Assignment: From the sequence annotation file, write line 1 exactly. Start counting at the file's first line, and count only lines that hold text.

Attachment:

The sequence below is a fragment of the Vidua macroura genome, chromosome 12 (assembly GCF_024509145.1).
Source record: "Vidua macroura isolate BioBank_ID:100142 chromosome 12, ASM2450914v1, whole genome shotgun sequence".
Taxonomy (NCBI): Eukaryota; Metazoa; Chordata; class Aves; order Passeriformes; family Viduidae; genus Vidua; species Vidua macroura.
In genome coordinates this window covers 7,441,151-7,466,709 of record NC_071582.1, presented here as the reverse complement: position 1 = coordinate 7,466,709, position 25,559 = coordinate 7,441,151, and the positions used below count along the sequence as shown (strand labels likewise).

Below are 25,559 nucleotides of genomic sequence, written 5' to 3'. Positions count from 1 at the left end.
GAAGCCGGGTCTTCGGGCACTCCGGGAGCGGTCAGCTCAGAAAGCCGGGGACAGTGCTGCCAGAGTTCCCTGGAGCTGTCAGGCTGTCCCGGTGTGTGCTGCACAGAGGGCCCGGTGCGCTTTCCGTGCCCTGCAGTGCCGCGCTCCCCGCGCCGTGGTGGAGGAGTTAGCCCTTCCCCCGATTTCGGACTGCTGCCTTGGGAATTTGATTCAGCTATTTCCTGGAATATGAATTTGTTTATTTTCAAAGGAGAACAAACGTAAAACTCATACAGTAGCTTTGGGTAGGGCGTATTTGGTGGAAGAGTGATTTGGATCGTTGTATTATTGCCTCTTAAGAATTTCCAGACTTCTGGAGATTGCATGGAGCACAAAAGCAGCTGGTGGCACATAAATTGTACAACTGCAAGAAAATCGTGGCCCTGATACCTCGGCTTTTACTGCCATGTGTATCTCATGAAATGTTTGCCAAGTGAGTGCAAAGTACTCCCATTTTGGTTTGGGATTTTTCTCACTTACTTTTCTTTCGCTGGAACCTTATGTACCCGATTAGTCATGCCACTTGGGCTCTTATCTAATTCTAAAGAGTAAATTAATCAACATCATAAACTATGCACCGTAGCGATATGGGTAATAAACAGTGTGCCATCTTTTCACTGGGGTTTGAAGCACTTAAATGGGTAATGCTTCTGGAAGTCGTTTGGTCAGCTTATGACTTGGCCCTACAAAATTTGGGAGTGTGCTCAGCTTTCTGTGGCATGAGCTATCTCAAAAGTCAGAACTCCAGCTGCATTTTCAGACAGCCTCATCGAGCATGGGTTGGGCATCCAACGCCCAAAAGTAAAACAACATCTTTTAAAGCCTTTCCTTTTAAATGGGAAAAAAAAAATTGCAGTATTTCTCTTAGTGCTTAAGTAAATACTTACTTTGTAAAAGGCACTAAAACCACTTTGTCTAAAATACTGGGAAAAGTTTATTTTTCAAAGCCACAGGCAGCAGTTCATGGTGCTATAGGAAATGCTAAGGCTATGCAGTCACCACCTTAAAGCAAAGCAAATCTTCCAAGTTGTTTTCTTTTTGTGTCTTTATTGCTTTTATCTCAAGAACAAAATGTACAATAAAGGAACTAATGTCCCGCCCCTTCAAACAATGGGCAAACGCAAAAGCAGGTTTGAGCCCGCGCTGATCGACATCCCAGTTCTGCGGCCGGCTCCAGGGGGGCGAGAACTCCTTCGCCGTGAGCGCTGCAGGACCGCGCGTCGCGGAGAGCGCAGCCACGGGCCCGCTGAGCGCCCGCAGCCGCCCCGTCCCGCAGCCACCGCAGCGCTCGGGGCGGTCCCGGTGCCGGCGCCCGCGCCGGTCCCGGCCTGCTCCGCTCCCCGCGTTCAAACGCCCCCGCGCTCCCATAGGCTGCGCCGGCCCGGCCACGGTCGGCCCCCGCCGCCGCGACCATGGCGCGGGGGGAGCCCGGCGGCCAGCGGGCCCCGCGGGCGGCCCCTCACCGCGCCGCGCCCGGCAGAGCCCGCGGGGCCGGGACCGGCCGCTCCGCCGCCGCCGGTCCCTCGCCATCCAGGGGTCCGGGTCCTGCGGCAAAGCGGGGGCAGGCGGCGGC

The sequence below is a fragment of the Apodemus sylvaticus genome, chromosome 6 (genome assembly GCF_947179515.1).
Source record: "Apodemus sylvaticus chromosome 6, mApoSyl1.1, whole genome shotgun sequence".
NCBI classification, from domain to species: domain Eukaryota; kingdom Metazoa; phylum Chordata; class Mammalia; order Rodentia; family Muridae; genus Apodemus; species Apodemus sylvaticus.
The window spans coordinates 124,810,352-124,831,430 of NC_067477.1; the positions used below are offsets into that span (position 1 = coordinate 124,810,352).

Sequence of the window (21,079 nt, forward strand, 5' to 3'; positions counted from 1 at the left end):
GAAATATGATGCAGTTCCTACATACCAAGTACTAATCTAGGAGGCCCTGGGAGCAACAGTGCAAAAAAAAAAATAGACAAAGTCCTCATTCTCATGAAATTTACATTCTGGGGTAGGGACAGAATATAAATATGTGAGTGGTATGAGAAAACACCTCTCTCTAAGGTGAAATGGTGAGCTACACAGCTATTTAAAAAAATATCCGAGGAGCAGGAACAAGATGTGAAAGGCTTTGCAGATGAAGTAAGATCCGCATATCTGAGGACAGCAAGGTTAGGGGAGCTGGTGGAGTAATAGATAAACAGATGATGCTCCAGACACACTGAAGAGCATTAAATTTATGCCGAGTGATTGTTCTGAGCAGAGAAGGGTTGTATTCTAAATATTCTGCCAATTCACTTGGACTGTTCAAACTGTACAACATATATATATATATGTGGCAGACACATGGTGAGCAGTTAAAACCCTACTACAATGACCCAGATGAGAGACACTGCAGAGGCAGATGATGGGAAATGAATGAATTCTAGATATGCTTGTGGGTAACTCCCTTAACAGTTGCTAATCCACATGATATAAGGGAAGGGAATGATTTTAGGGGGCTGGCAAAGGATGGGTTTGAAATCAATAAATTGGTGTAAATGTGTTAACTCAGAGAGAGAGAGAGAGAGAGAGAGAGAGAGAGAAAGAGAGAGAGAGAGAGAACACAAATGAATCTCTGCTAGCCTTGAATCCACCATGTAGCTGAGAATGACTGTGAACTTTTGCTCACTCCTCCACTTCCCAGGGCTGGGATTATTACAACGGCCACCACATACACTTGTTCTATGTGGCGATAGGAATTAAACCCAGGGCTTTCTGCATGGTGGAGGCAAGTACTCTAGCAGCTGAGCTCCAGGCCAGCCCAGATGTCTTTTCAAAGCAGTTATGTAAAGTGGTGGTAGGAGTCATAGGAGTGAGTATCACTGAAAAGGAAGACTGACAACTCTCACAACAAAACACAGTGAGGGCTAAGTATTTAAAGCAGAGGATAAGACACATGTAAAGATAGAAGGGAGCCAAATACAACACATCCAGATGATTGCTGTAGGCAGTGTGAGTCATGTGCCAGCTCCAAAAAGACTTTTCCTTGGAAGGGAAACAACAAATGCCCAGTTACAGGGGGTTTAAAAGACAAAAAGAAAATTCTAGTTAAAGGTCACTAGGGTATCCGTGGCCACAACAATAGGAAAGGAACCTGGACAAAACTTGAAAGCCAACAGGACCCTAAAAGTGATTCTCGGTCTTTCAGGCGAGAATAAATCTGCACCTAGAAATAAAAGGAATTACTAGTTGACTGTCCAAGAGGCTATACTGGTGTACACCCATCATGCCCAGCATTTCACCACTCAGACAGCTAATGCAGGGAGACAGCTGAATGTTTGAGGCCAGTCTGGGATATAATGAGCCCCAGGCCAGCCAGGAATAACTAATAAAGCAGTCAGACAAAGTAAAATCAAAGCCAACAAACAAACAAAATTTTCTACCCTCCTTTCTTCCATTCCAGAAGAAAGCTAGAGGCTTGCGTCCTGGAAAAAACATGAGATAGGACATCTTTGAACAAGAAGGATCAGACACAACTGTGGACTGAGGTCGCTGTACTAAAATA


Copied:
The sequence below is a fragment of the Vidua macroura genome, chromosome 12 (assembly GCF_024509145.1).